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North Seek 4’10

North consistently steps it up year after year in product improvement to their gear, and their newest range of Seek wing boards keeps to this trend. Upon unboxing I was immediately impressed, as always, by North’s build quality. The Seek boasts of Hybrid Carbon construction with inbuilt PVC reinforced stringers, glassed and sprayed gorgeously with not a fiber out of line. I couldn’t see a defect anywhere on this board, speaking to a great manufacturing process, and I should also mention that this extends even to the way they package their product which helps to protect and showcase their gear.

Available in sizes from 4’4 @38L to 5’11 @138L, with five sizes in between, the 2022 North Seek features many of the attributes one looks for in a wing board – it’s stiff, responsive, lightweight, durable, user-friendly – and it features a few extra design quirks that the talented design team at North is becoming known for dreaming up… I particularly like the box design, called their “DropBox” mounting track, which has openings for the T-nuts of the mast to drop in, slide back, tighten and go. When you have a short window to have some fun in the waves, this saves time and makes a lot of sense for setup and packup. I wish every board had it.

The single concave, recessed deck also features a cool corduroy deck grip which looks and feels good underfoot, with raised sections and markings for visual and tactile reference points in finding your best front foot placement. For someone like me that prefers to ride without straps, this feature is great to dial things in. I should say that there are also numerous strap inserts if you do like to strap in and go big.

I tested the Seek 4’10 @78L, with the North Sonar foil and a North Nova 5m wing. Conditions were onshore 10-20kts constant, with head high swells mixed with high period wind swell.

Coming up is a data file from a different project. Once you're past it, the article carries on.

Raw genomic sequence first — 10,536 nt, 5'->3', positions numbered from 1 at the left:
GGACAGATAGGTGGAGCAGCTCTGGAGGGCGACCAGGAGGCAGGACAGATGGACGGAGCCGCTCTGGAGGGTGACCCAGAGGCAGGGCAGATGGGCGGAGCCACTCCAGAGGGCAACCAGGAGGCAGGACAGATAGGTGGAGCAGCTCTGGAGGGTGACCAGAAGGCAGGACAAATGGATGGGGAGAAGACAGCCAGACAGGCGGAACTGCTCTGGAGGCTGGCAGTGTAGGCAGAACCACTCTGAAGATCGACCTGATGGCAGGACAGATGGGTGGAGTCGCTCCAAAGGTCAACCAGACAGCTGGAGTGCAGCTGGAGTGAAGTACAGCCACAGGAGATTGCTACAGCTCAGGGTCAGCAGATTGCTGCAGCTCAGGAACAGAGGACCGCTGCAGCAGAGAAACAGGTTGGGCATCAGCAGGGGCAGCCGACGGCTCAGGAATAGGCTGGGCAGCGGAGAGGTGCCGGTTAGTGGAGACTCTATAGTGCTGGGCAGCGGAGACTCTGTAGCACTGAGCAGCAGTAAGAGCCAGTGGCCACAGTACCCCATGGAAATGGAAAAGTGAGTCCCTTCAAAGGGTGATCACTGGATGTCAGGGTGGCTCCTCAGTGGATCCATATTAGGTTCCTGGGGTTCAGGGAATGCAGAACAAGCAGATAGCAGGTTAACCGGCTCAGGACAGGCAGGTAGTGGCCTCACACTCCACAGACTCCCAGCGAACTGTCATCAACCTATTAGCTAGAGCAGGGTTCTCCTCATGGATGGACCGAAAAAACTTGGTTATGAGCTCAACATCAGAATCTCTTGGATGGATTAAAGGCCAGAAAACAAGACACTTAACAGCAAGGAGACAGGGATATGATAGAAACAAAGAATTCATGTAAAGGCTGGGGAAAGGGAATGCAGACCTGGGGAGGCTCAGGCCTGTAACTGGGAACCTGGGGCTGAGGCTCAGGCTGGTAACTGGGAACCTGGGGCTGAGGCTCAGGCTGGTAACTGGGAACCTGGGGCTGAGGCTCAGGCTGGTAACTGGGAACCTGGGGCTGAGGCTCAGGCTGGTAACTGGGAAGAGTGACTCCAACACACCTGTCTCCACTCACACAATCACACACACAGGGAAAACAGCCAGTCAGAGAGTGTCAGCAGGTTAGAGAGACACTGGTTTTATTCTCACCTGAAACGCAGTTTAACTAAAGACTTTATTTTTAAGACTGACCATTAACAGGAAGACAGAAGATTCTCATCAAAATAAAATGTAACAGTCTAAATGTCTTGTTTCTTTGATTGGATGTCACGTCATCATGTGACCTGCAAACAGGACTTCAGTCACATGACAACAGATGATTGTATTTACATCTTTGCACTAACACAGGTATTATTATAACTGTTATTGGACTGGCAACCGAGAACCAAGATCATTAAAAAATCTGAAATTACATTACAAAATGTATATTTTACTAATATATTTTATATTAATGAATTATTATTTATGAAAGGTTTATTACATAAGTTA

As stated, setup was quicker than usual, and I loved the grab handle on the base of the board, which allows one to easily carry it with foil facing out, and wing in the other hand. One trip to the water, no wing tips near bladders, no pre-session catastrophes! At 4’10 and light as all heck, it honestly felt like carrying a prone, but when taxiing out was very stable even at low speed and sinking, so much so I could stand on the board SUP-style while getting into the wind line. I’m 80kg and usually SUP an 85L Sunova 6'2, so was quite impressed at how the distribution of foam has been designed to provide stability in this little board.

The Seek’s recently improved hull design also features a longer waterline and increased nose rocker to help make lift off noticeably easier. Once flying, the board felt as it should – very nimble, light and stiff – contributing to a nice intuitive and responsive connection to mast-foil and the pockets of energy in the water below. It feels very much a performance-oriented board, maintaining a streamlined track into the wind with little resistance, and allowing tight, stable turns and forgiving touchdowns. It’s so easy to steer and handle compared to my other wing board – I picture it in my mind like the way epoxy surf boards respond compared to conventional PU fiberglass boards. Both have their advantages, and disadvantages.

Overall, a big thumbs up for the 2022 Seek. I see this as a do-it-all wing-specific foil board that can be used for those intermediate foilers out there that want that perfect compromise of stability while taxiing and ease of take-off, paired with performance-oriented stiffness and turning capability once up and going. Whether it be in lakes or ocean, upwind, downwind or whatever in between, this board has it covered! JK

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